Posted by: Amy Alkon at October 4, 2006 7:32 AM

Just as long as the Falwellians know that when Hilary gets elected she's going to use those expanded surveillance and police powers to turn us all into her lesbian sex slaves. In the meantime, however, if al-Qaeda steals my credit card number, will I get deported to Syria and "coerced" to death?

Posted by: Paul Hrissikopoulos at October 4, 2006 12:12 PM

In total contrast to every other endeavour of this administration, the business of centralizing unlimited power in the executive progresses with breathtaking energy and efficiency.
What absolutely kills me is that this is being done under the colour of conservatism. Hardly, unless hearkening back to the king or emperor that never ruled qualifies.

Posted by: opit at October 4, 2006 12:34 PM

God knows we can trust the analysis of the Huffington Post on a legal issue they could use as a club against the President. Because HuffPo is notoriously clear-minded, thoughtful, neutral, and studious about legal issues.

Yes sir, no reason at all to take Wallechinsky's analysis with so much as a molecule of salt, let alone the small salt mine I'd suggest.

(It "gives the president" these unholy powers... if we (irony alert!) redefine "gives" to mean "would sort of let him claim those powers if he himself redefined a bunch of words, which I'll say he did in other cases even though that's not obvious to people who aren't already drinking my particular flavour of kool-aid".

And nevermind that those pesky courts just keep getting in the way and telling him what he can't do, which is why the act got passed at all.

I guess we'd prefer that terms and powers not be defined? Evidently, since defining them raises the horrible spectre of Bush using his magic powers to uncontestedly(?) redefine those very terms and grant himself unstoppable power.

Because Congress couldn't pass another bill, you see, addressing that, and the courts couldn't say anything. Because he'd have redefined things, and you just can't do anything about that, no sir.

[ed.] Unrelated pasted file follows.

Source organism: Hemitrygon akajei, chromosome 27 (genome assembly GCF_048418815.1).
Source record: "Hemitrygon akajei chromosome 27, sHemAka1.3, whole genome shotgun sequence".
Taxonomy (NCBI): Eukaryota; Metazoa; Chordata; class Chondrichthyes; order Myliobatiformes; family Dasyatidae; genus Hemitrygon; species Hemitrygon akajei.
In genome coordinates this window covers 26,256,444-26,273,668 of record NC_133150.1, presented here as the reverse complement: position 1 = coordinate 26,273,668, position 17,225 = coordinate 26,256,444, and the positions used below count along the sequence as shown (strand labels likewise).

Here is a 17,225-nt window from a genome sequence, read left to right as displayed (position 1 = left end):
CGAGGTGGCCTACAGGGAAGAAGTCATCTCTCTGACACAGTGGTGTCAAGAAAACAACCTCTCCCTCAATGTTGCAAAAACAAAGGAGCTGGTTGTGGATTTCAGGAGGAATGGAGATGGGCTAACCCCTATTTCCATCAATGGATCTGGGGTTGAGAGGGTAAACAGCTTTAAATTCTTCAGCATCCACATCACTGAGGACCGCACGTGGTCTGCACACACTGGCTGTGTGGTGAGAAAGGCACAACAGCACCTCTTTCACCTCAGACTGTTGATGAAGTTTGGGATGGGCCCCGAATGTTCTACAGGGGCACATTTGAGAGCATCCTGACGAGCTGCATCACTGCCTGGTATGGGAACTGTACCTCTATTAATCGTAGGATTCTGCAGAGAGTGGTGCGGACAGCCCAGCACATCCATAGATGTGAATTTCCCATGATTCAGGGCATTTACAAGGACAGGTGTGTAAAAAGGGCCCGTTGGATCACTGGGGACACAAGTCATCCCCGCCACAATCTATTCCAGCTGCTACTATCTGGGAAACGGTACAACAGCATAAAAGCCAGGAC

Jesus Christ. Normally I prefer not to use terms like "Bush Derangement Syndrome", but this sure reads like the exact counterpart of "UN Black Helicopters! Bill Clinton will stage a coup in 2000!" from 1998.)

Now, if the Bill actually DID do what the HuffPosters wanted to claim it "might sorta if redefined tend to kinda" does, that would, as Orac says, be a matter of concern. And it's a matter of some (more slight) concern, for us non-hyperventilators, that it's not clearly stated exactly who it applies to.

(Of course, a citizen who was actually engaged in hostilites against the US wouldn't have to worry about being detained as an enemy combatant... he'd have to worry about a possible death-penalty treason case.)

Opit: When did Bush say he was a "conservative"? He didn't run on an especially conservative platform; he was blasted by his own party for not being conservative enough in the 90s, when he was Governor of Texas.

And "unlimited power"? "breathtaking energy and efficiency"? Show us the data, bwana, or admit that's breathless hyperbole.

Christ, the only centralisation of power that I recall being news was the formation of the TSA, and that was hardly energetic or efficient... or unlimited. It's a standard bureaucratic mess.

Posted by: Sigivald at October 4, 2006 2:11 PM

Impossible to apply the new "enemy combatants" judicial processes to American citizens without tripping over about a hundred different Constitutional landmines, upon any one of which the ACLU would happily fall.

Besides, isn't this legislation meant to implement the Supreme Court's recent decision which roundly criticized this administration for depriving enemy combatantas of the rule of law afforded them under various international treaties ratified by Congress?

Relax people. This legislation actually curtails executive powers. For George and John (I refuse to acknowledge the possibility of a Hillary administration!).

One last thought on the alarmist warning that the new law grants the President "the right to interpret, without Congressional oversight, the Geneva Convention."

Uh . . . interpreting and implementing due process guarantees is what police officers, prosecutors, and public defenders do every day out on the streets. Shockingly, they manage to muddle through without the "benefit" of congressional oversight.

Posted by: snakeman99 at October 4, 2006 2:31 PM

“Impossible to apply the new "enemy combatants" judicial processes to American citizens without tripping over about a hundred different Constitutional landmines, upon any one of which the ACLU would happily fall.”